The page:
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Passage to Chile mountain

How to Pack for an Argentina Holiday


A great thing about Argentina is the diversity and extremes in terms of seasons and weather. Patagonia in the south has temperatures that can easily fall below zero degrees whereas the north can hit as high as 30-something. This can make packing for your Argentina holiday tricky as you will need to pack thermals, shorts and everything in between. Apart from the difficulties of this, there will be issues with luggage weight for the plane and the obvious difficulties of lugging it all around. Even though the seasons can be extreme, unless you are planning travelling in Argentina for a few months you are unlikely to really experience the extremes during your Argentina holiday, so packing for all seasons is not necessary.
Decorative torn edge

Packing for the north

Packing for the north is the easy part as it never gets too cold, so a couple of pairs of shorts and trousers, obviously t-shirts and then a jumper will cover you for eventualities. A thin water-proof may come in handy if you travel in the winter or do not like spray from the falls. In the summer, grab your sun cream as well!

Tourist overlooking Iguazu waterfall
Argentina Patagonia trekking

Packing for the south

Patagonia is a bit trickier in terms of packing, as it is difficult to predict how much cold-weather clothing you will need. It is generally best to take thermal clothing and follow the advice below to ensure the cold does not hinder your enjoyment of the glaciers. A tip for Patagonia – make sure you plan your trip in advance to ensure the areas you wish to visit are open as much of Patagonia is closed off in the winter months (April to August/September).

Starting from the bottom up, a decent pair of trainers is vital, though you might prefer walking boots depending on whether you plan to do a Patagonia trek. Whether it is raining, snowing, cold or one of the rare warm days decent foot gear is essential for exploring the national parks, glaciers or in some cases just standing upright on the pavements when icy. If you have crampons (spikes for your shoes) pack them in your hold luggage (NOT hand!) if you plan to do a glacier trek. Don’t worry if you do not have these as they will be easily available to rent/buy when you arrive.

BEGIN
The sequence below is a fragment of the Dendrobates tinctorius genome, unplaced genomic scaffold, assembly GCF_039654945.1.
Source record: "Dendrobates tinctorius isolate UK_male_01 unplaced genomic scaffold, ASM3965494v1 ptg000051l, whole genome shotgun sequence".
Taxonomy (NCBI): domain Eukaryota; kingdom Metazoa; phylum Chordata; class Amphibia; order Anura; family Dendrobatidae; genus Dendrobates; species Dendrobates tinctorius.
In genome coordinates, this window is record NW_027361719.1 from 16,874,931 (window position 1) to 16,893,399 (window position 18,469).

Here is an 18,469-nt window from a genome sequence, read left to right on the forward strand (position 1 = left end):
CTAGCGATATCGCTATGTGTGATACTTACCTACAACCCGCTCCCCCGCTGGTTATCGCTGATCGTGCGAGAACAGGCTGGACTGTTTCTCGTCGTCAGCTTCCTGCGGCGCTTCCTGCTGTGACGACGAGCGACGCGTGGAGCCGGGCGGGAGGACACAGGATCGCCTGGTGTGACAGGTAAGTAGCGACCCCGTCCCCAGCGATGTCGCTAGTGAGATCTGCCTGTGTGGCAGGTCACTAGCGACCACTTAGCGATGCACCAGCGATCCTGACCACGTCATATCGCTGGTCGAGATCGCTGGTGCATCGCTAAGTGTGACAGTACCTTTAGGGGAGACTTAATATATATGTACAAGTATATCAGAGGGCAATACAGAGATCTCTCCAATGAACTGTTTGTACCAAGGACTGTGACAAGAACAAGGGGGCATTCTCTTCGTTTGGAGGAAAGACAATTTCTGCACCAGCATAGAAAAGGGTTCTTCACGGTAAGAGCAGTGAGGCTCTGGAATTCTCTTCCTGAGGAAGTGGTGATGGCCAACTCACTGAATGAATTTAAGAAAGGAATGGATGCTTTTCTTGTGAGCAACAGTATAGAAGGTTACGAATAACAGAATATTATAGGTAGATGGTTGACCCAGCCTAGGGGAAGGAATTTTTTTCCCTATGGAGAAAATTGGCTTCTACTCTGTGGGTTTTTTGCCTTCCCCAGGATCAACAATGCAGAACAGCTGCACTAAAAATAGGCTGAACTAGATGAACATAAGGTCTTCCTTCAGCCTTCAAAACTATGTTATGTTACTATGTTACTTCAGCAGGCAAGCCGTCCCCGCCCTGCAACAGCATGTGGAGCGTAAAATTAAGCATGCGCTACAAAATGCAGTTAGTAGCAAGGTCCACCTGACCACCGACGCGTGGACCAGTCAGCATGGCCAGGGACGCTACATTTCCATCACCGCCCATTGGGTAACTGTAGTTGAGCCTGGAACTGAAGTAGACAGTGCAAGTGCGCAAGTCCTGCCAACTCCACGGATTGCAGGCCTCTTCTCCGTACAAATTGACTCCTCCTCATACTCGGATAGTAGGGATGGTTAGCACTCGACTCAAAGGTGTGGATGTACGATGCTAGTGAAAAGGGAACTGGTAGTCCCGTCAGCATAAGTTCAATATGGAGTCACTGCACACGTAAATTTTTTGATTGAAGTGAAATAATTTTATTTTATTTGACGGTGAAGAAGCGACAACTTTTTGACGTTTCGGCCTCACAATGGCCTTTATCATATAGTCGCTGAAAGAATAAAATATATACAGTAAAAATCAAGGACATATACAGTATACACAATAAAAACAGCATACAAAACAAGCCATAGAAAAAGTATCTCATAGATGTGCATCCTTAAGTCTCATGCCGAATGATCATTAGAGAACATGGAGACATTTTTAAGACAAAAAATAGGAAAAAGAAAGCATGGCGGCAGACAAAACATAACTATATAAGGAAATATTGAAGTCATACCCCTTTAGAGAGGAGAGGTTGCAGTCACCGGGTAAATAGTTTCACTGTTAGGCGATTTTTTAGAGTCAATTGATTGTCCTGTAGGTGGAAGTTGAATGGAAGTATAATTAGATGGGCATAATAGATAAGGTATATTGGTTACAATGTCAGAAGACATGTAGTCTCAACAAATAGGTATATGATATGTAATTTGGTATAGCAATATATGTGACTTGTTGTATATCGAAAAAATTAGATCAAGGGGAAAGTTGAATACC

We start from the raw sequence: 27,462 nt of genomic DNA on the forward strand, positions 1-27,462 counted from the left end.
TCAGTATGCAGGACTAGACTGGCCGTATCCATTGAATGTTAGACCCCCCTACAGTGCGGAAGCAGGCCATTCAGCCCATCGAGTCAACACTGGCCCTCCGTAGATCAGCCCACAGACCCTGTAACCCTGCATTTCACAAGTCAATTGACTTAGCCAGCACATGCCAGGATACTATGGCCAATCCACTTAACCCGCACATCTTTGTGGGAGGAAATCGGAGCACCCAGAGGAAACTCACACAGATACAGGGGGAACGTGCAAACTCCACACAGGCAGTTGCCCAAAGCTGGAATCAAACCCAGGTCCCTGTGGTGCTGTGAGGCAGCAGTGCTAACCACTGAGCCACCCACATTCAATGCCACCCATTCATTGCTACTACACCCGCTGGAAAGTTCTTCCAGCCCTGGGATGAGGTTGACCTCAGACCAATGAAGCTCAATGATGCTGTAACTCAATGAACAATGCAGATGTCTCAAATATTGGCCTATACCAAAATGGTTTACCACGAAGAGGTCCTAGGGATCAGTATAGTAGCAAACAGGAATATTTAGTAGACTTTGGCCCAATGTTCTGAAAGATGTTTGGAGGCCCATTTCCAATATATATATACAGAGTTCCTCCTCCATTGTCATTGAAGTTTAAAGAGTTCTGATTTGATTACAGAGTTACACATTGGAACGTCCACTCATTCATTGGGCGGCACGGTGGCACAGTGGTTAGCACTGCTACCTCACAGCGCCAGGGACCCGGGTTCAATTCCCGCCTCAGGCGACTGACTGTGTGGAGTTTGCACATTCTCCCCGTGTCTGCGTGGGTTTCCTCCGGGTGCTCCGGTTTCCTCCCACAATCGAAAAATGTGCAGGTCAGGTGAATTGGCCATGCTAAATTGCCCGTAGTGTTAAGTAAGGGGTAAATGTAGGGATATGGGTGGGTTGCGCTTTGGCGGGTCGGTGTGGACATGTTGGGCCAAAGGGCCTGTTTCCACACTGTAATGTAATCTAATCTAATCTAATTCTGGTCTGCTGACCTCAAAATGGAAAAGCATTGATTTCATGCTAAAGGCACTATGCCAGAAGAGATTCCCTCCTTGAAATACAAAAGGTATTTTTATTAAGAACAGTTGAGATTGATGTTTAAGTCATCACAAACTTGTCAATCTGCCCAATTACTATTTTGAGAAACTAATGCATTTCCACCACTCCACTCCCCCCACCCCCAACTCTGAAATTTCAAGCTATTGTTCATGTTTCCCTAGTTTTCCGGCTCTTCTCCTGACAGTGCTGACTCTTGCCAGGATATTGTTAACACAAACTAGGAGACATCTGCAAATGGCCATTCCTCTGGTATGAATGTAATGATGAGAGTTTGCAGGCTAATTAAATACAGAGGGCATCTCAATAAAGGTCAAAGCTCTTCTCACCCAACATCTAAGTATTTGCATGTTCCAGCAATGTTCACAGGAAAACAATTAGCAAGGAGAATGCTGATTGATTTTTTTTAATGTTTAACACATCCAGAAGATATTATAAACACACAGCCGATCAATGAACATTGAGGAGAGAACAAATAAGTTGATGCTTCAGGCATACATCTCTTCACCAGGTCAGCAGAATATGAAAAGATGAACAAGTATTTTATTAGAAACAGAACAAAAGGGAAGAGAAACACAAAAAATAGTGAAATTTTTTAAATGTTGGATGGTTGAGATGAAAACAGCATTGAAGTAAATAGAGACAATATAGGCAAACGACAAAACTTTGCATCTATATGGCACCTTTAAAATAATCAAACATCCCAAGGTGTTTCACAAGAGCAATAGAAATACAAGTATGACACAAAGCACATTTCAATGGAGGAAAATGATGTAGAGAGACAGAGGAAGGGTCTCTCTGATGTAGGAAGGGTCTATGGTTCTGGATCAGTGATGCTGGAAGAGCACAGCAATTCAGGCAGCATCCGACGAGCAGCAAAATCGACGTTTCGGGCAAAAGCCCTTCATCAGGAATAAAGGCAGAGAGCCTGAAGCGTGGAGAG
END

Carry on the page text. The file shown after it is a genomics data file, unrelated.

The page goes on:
Standard trousers are fine, there is no need for water-proof or ski type trousers as these are bulky and most tourists do not go off the beaten track enough to justify this. If hiking through Torres Del Paine or Tierra del Fuego, jeans are not great as they will be heavy when wet and do not breathe, so I’d recommend investing in some walking trousers. They are also light and easy to squeeze in to your bag.

The top half is important. Start with the essential item of clothing everyone owns in abundance: a t-shirt, then add a sweatshirt for warmth (a hoodie may even be good to keep your head warm). The layer on top is the most important so I would advise to take a warm jacket, a water-proof jacket or a combination of the two. Standing out on the deck of a boat passing along the Beagle channel can be freezing when the wind blows, but while wandering around Ushuaia or El Calafate you may not need a massive jacket and if you are hiking (and building up body temperature as you go) then a thin jacket may be all that is required. The key to the south is …. LAYERS!!

Layers are easy to add to when cold and easy to remove when hot with the other major benefit being that thin layers such as t-shirts, jumpers, etc, take up very little space compared to a thick warm water-proof. Woolly hat, gloves and a scarf are also recommended as they will keep your pressure points insulated, and won’t take up much room.

Chile Patagonia trekking
Argentina Buenos Aires group photo in the park

Example kit list for the north:

• T-shirts
• Shorts
• Jeans
• Trainers
• Flip flops
• Sun cream /sun glasses
• Sweat shirt

Example kit list for the south:

• Sturdy trainers / walking boots
• Walking style trousers for when in National Park
• Jeans fine for in town
• T-shirts
• Sweat shirt
• Thin jumpers
• Water-proof
• Gloves, woolly hat, scarf

To pack light, put everything out that you think you will need – then put half of it away. Think practical and remember to roll rather than fold (to reduce creases). It’s a good idea to fit small things inside your shoes, and put everything you will need on your first leg of your trip towards the top of your back pack/suitcase for easy access. During my holidays, I like to take a pillowcase to put my pjs, earplugs, etc, in to keep them together, and also to put over a woolly jumper to create a makeshift pillow for long journeys.

Argentina tourist in front of a glacier